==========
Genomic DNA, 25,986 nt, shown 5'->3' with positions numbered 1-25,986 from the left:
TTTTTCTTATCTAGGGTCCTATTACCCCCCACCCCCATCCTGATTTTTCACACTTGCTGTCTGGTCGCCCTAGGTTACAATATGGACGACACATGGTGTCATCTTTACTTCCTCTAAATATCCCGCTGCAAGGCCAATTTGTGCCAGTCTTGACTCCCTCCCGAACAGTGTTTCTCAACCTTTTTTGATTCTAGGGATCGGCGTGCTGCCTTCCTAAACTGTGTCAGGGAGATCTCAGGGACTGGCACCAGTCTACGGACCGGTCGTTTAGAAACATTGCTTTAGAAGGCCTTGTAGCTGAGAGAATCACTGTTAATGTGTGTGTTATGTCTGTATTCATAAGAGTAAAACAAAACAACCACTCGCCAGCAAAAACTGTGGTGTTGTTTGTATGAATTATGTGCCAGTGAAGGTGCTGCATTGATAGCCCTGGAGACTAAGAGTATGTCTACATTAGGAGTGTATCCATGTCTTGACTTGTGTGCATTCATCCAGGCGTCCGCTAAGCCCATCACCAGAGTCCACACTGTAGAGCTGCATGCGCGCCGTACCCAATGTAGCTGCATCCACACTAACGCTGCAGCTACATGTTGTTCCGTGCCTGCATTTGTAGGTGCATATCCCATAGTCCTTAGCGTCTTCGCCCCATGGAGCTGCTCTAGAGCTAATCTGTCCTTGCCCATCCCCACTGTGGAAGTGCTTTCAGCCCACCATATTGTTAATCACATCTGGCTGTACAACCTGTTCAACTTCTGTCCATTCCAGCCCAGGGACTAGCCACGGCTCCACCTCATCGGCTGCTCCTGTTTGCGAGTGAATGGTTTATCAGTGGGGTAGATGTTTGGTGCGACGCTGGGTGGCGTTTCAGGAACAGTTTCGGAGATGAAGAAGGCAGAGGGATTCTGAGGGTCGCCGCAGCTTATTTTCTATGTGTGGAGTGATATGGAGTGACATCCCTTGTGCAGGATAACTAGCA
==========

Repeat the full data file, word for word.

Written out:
Genomic DNA, 25,986 nt, shown 5'->3' with positions numbered 1-25,986 from the left:
TTTTTCTTATCTAGGGTCCTATTACCCCCCACCCCCATCCTGATTTTTCACACTTGCTGTCTGGTCGCCCTAGGTTACAATATGGACGACACATGGTGTCATCTTTACTTCCTCTAAATATCCCGCTGCAAGGCCAATTTGTGCCAGTCTTGACTCCCTCCCGAACAGTGTTTCTCAACCTTTTTTGATTCTAGGGATCGGCGTGCTGCCTTCCTAAACTGTGTCAGGGAGATCTCAGGGACTGGCACCAGTCTACGGACCGGTCGTTTAGAAACATTGCTTTAGAAGGCCTTGTAGCTGAGAGAATCACTGTTAATGTGTGTGTTATGTCTGTATTCATAAGAGTAAAACAAAACAACCACTCGCCAGCAAAAACTGTGGTGTTGTTTGTATGAATTATGTGCCAGTGAAGGTGCTGCATTGATAGCCCTGGAGACTAAGAGTATGTCTACATTAGGAGTGTATCCATGTCTTGACTTGTGTGCATTCATCCAGGCGTCCGCTAAGCCCATCACCAGAGTCCACACTGTAGAGCTGCATGCGCGCCGTACCCAATGTAGCTGCATCCACACTAACGCTGCAGCTACATGTTGTTCCGTGCCTGCATTTGTAGGTGCATATCCCATAGTCCTTAGCGTCTTCGCCCCATGGAGCTGCTCTAGAGCTAATCTGTCCTTGCCCATCCCCACTGTGGAAGTGCTTTCAGCCCACCATATTGTTAATCACATCTGGCTGTACAACCTGTTCAACTTCTGTCCATTCCAGCCCAGGGACTAGCCACGGCTCCACCTCATCGGCTGCTCCTGTTTGCGAGTGAATGGTTTATCAGTGGGGTAGATGTTTGGTGCGACGCTGGGTGGCGTTTCAGGAACAGTTTCGGAGATGAAGAAGGCAGAGGGATTCTGAGGGTCGCCGCAGCTTATTTTCTATGTGTGGAGTGATATGGAGTGACATCCCTTGTGCAGGATAACTAGCA